The Log Home Council developed a grading system for logs. Grading relates to the structural integrity of the log rather than its aesthetics. There are 15 criteria that determine a log’s grading. Among these are:
Knots - The larger the knot, the weaker the wood
Slope of grain - Grain running parallel to the length of the log is strongest
Species - Some species meet criteria better than others. For example, yellow poplar loses its moisture content quickly and may check severely.
Moisture content – green are freshly cut trees, dry are seasoned and then kiln dried logs. Logs should have moisture content of less than 19%. Moisture content must be known to determine proper construction of doors and windows.
The bottom line is that you don’t want to build with ungraded logs. Graded logs can be a little more expensive but don’t forget a rule that generally proves out, ‘you get what you pay for.’
A few other log related terms.
Check – crack that develops in log as it dries
Grain – The quality of a log’s annual growth rings.
Knot - A portion of a limb that is in a log. They can reduce the logs strength.
Shrinkage – The decreasing size of logs as they dry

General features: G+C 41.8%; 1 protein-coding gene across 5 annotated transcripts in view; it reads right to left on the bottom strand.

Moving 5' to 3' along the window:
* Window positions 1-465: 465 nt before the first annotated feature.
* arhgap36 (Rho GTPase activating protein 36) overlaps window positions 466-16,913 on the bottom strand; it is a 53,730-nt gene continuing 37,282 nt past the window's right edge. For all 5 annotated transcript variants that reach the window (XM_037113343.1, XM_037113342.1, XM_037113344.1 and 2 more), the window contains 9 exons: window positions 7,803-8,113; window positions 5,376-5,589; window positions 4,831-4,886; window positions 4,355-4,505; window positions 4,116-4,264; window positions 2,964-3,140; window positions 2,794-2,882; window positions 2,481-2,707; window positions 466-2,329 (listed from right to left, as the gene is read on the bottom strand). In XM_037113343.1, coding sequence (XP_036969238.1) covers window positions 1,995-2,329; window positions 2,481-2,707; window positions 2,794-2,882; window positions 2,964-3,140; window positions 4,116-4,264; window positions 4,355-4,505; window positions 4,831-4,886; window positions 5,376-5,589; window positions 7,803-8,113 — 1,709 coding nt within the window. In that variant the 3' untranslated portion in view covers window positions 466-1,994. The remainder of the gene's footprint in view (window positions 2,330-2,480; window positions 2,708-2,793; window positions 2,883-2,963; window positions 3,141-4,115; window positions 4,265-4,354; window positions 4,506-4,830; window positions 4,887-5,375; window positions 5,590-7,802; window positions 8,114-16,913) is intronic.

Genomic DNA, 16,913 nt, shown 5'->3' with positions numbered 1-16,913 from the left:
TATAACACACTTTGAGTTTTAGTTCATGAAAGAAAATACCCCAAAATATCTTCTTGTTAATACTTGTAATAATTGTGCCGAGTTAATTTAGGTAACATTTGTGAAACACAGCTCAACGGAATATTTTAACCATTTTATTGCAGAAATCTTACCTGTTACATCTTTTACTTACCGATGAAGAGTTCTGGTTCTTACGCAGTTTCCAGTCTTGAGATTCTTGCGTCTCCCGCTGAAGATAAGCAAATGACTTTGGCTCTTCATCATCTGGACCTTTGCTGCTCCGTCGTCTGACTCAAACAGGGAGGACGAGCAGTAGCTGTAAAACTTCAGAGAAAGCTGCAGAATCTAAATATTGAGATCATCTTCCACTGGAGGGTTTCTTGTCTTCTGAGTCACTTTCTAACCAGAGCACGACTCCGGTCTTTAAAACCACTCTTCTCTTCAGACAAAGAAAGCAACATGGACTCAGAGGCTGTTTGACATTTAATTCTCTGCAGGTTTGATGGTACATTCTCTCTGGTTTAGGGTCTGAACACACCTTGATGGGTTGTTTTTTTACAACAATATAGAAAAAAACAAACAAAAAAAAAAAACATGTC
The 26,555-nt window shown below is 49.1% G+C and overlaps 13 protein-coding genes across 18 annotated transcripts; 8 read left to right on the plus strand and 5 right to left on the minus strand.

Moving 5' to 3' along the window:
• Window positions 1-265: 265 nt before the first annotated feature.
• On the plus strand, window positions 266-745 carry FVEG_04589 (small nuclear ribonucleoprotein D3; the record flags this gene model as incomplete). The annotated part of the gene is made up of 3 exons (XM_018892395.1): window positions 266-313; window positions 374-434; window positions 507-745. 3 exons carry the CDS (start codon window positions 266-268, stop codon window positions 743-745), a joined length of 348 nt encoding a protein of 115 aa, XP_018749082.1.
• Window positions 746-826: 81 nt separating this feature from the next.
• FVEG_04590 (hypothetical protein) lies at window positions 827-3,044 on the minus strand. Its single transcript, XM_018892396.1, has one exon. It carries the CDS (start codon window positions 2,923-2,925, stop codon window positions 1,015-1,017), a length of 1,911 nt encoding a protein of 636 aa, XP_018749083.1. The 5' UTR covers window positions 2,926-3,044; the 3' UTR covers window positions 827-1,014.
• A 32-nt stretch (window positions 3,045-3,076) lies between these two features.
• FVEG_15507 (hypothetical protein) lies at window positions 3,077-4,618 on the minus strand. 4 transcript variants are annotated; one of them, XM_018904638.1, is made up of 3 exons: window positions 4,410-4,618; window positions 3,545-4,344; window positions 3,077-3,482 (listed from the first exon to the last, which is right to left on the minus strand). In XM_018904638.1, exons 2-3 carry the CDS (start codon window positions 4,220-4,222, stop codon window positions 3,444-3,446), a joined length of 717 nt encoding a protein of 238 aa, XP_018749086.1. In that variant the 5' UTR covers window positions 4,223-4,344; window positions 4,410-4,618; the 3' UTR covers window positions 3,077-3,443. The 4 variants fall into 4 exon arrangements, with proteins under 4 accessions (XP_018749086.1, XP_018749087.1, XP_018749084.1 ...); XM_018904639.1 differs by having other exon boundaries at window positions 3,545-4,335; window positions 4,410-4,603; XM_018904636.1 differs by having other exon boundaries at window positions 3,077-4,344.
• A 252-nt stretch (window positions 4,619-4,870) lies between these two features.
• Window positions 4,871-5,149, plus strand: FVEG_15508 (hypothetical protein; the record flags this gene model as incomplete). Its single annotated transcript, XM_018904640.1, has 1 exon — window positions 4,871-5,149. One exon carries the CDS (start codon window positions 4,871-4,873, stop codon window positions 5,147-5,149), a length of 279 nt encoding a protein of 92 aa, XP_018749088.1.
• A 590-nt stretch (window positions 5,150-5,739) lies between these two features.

Settlement – Movement of walls over time as logs lose moisture
Rural land is a popular choice for a log cabin location. My top factors were the view (had to be a mountain), the terrain for building and then the price. There are a number of other factors that should be considered when choosing your property location.
Medical Care Retirees in particular need to be concerned about quantity, quality and distance to Medical facilities.
Utilities Does the property have access to public water, sewer and electrical utilities? My property has water and electrical access. There will be a charge for me to connect to the water line. I will need to put in a septic system. With a septic system, a ‘perc’ test is needed to determine if the ground drainage is at an acceptable level. I had the land developer pay for this test and guarantee acceptable results as part of my purchase agreement. Make sure you create a list of all utility related expenses you will incur and research what how much they are.
Other Access Concerns Where is the location of nearest water hydrant and fire department? How far is shopping? How far are recreation facilities? How far is regional airport? Are roads well maintained? Any problem with construction equipment and log delivery trucks getting to property?